Malcolm Gladwell through his popular book popularized the concept that to be master and truly succeeded at one thing, you must devote 10,000 hours.
In his 2008 bestseller Outliers, Malcom Gladwell said, “you need to have practiced for 10,000 hours before you get good”. But after almost 12 years later.
The idea was simple, that you need 10,000 hours of deliberate practice to become a world-class performer in any field. This rule also got misinterpreted by most people and made people believe, it takes a lot of time to get good at anything.
Although, it holds true for some fields like sports and music, it is not accurate for all fields. You can’t spend 10,000 hours doing the same thing
Everyone can not devote 10,000 hours of their life to a single thing. They have to earn money, feed their families and other responsibilites. Even if they do devote devote 10,000 hours, and after getting good at it, they change theri passion.
This asks for a solution to be able to quickly learn new things and be good at them. So, that you don’t have to spend 1000s of hours on tasks you don’t know, will work or not.
That’s where 10,000 experiments rule work. This rule of thumb is used by many people who are successful in their field and have built something out of nothing.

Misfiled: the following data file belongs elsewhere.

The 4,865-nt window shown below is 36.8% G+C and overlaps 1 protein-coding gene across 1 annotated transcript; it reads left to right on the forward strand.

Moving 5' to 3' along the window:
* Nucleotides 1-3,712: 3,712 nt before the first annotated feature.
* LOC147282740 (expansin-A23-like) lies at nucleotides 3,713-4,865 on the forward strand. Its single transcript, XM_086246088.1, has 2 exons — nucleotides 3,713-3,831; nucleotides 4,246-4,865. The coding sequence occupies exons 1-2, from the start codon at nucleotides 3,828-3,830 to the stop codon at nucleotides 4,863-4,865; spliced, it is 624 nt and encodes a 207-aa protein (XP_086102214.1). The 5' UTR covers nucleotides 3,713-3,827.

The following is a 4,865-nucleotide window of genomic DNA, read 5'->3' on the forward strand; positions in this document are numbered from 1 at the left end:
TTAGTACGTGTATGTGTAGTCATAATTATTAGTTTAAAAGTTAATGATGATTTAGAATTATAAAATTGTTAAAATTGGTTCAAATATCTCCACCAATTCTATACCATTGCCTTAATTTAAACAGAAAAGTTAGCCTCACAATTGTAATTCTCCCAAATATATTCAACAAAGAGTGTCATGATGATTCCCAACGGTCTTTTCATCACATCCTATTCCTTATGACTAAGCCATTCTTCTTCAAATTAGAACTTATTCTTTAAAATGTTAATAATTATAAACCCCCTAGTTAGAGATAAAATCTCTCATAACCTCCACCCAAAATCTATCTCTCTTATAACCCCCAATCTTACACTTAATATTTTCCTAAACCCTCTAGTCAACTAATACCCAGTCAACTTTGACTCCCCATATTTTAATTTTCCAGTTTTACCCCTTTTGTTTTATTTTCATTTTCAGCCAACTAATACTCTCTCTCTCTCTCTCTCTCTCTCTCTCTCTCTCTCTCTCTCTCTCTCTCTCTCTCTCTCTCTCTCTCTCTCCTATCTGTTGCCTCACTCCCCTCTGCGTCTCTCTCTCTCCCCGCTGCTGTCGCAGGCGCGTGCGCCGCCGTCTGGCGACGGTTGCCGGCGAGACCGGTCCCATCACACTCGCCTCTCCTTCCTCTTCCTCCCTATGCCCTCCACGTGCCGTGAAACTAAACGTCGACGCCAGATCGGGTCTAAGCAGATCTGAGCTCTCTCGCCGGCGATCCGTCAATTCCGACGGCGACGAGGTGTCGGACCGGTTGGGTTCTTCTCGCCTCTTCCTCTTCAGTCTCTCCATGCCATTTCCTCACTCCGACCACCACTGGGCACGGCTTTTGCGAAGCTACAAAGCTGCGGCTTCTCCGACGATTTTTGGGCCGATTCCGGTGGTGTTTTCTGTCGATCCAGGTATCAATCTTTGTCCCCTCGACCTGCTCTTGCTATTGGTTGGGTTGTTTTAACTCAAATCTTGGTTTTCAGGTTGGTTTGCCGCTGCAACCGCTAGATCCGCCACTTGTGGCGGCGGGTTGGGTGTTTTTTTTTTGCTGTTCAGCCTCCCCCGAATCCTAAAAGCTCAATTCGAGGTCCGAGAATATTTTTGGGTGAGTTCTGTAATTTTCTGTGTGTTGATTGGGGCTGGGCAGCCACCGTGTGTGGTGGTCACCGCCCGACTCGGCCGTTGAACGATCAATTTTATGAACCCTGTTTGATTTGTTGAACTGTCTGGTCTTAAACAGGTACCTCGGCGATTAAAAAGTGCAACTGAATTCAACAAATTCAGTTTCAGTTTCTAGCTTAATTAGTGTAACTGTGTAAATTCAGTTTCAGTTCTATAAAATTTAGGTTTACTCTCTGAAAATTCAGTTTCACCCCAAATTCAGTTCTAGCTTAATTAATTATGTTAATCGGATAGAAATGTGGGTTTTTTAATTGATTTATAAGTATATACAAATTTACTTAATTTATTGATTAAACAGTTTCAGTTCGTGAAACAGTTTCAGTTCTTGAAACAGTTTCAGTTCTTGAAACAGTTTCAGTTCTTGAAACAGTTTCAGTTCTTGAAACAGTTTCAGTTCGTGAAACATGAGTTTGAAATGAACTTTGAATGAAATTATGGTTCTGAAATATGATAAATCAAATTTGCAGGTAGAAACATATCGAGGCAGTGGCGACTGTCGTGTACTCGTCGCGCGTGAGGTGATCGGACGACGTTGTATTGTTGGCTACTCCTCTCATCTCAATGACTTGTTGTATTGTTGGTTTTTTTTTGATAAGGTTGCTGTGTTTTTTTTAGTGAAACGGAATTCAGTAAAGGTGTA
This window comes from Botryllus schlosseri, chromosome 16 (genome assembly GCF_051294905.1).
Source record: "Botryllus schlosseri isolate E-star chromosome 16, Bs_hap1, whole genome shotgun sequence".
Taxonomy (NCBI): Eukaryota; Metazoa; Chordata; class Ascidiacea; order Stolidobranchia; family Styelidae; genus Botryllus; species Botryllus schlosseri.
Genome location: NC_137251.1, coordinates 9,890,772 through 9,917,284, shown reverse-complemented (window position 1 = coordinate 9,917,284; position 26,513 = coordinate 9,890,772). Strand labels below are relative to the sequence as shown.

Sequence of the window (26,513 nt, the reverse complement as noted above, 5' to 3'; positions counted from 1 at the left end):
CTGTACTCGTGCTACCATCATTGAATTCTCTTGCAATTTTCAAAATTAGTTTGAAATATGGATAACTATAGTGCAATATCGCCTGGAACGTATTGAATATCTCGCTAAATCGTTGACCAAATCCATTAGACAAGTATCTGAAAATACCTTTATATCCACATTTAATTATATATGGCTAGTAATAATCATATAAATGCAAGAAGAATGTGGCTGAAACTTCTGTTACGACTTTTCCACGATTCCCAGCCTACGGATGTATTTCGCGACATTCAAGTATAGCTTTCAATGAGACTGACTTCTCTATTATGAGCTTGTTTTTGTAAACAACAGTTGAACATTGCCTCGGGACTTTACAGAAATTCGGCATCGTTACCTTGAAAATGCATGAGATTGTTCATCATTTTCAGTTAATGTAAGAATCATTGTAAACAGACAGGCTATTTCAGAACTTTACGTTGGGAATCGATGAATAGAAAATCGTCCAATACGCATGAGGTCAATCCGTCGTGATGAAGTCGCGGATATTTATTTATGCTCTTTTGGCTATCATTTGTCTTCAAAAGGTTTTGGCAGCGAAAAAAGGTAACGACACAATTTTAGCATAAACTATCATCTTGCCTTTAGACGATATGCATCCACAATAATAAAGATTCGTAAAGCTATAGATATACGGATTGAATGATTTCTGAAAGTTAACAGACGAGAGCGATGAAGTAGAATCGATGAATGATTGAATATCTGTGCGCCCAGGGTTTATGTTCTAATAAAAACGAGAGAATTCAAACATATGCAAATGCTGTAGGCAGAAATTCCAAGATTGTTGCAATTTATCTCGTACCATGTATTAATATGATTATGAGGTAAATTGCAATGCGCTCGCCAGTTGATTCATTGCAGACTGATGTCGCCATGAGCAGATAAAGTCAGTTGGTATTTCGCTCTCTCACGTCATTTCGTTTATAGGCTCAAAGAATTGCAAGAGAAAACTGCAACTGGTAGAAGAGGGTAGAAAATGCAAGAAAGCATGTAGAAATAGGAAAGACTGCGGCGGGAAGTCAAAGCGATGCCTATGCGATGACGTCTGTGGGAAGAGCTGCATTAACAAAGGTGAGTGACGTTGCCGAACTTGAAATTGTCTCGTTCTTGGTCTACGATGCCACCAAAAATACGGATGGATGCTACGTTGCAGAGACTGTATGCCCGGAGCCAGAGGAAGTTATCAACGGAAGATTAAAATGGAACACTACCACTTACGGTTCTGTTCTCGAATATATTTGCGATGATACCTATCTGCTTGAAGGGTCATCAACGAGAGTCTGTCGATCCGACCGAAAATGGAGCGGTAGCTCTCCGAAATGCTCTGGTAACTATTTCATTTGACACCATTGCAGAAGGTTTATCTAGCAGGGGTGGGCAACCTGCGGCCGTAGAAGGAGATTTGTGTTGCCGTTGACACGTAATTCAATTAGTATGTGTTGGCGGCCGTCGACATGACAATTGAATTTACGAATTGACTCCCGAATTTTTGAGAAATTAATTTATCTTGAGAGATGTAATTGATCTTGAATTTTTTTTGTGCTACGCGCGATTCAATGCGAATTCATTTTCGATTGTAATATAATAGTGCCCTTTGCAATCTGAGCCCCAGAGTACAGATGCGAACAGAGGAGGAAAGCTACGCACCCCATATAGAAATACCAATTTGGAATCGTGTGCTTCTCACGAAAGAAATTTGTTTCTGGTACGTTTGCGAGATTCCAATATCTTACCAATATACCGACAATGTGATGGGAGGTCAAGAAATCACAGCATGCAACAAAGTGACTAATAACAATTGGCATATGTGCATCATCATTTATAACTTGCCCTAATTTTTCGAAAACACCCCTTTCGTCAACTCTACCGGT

What is 10,000 Experiments Rule?
10,000 experiments rule is a quick way to skip the line and join the top 5% in whatever you are trying to do. This develops from the stem of science. Behind any advancement or development lies experimentation. You develop a hypothesis first, perform a test to see if the hypothesis is right or wrong. You analyze the results and create a new hypothesis based on the lessons you have learned.
This is rule that some of the most successful people in the human history followed knowingly or unknowingly. Thomas Edison performed 10,000 experiments before he finally invented a light bulb. Leonardo Da Vinci and Picasso used it. Richard Branson failed many times before succeeding in business.
If there’s one thing you take away from this article it is that, if you want to be truly good at anything, be a prolific experimenter.
As we were child, we used to do a lot of experiments. If our parents told us not to do something, or go anywhere, we used to do the exact same things. We used to experiment, We were curious to know.
But as we grow older, we started following the norms of society. We stopped being curious. We started giving a lot of importance to others and their opinions. We started to crave love from others.
And to get that love constantly, all I have to do is to stay with him/ her and not skip the line. We started being fearful.
We started fearing failure. But there is no failure actually. In life, you either win or you learn. So, don’t fear experimentation. Do experiments and learn from them.
To do any experiments, look if they are viable or not:
- Easy to set up and do
- Have the least downside
- Huge potential upside
- It’s never been done before
- You’re learning something